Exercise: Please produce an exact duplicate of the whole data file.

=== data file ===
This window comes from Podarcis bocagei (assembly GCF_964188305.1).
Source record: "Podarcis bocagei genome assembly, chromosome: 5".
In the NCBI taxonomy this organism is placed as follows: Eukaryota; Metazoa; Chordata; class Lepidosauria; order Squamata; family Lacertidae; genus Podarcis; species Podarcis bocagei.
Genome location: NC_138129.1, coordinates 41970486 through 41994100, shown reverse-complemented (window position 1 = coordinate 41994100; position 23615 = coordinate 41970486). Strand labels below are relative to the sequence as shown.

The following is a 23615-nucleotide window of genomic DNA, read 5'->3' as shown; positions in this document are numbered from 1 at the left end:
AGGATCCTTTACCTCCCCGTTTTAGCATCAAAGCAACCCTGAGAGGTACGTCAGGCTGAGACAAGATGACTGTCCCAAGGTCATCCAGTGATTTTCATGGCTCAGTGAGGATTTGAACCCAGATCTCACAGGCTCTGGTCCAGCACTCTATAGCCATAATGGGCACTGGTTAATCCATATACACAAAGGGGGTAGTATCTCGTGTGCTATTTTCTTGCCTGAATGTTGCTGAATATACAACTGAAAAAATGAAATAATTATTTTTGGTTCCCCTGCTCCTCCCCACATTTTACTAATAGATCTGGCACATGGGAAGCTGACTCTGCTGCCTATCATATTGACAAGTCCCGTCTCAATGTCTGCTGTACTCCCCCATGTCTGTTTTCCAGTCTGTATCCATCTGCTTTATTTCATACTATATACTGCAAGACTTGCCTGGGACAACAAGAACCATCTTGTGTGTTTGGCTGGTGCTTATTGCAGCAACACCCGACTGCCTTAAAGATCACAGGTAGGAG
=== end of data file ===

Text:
This window comes from Podarcis bocagei (assembly GCF_964188305.1).
Source record: "Podarcis bocagei genome assembly, chromosome: 5".
In the NCBI taxonomy this organism is placed as follows: Eukaryota; Metazoa; Chordata; class Lepidosauria; order Squamata; family Lacertidae; genus Podarcis; species Podarcis bocagei.
Genome location: NC_138129.1, coordinates 41970486 through 41994100, shown reverse-complemented (window position 1 = coordinate 41994100; position 23615 = coordinate 41970486). Strand labels below are relative to the sequence as shown.

The following is a 23615-nucleotide window of genomic DNA, read 5'->3' as shown; positions in this document are numbered from 1 at the left end:
AGGATCCTTTACCTCCCCGTTTTAGCATCAAAGCAACCCTGAGAGGTACGTCAGGCTGAGACAAGATGACTGTCCCAAGGTCATCCAGTGATTTTCATGGCTCAGTGAGGATTTGAACCCAGATCTCACAGGCTCTGGTCCAGCACTCTATAGCCATAATGGGCACTGGTTAATCCATATACACAAAGGGGGTAGTATCTCGTGTGCTATTTTCTTGCCTGAATGTTGCTGAATATACAACTGAAAAAATGAAATAATTATTTTTGGTTCCCCTGCTCCTCCCCACATTTTACTAATAGATCTGGCACATGGGAAGCTGACTCTGCTGCCTATCATATTGACAAGTCCCGTCTCAATGTCTGCTGTACTCCCCCATGTCTGTTTTCCAGTCTGTATCCATCTGCTTTATTTCATACTATATACTGCAAGACTTGCCTGGGACAACAAGAACCATCTTGTGTGTTTGGCTGGTGCTTATTGCAGCAACACCCGACTGCCTTAAAGATCACAGGTAGGAG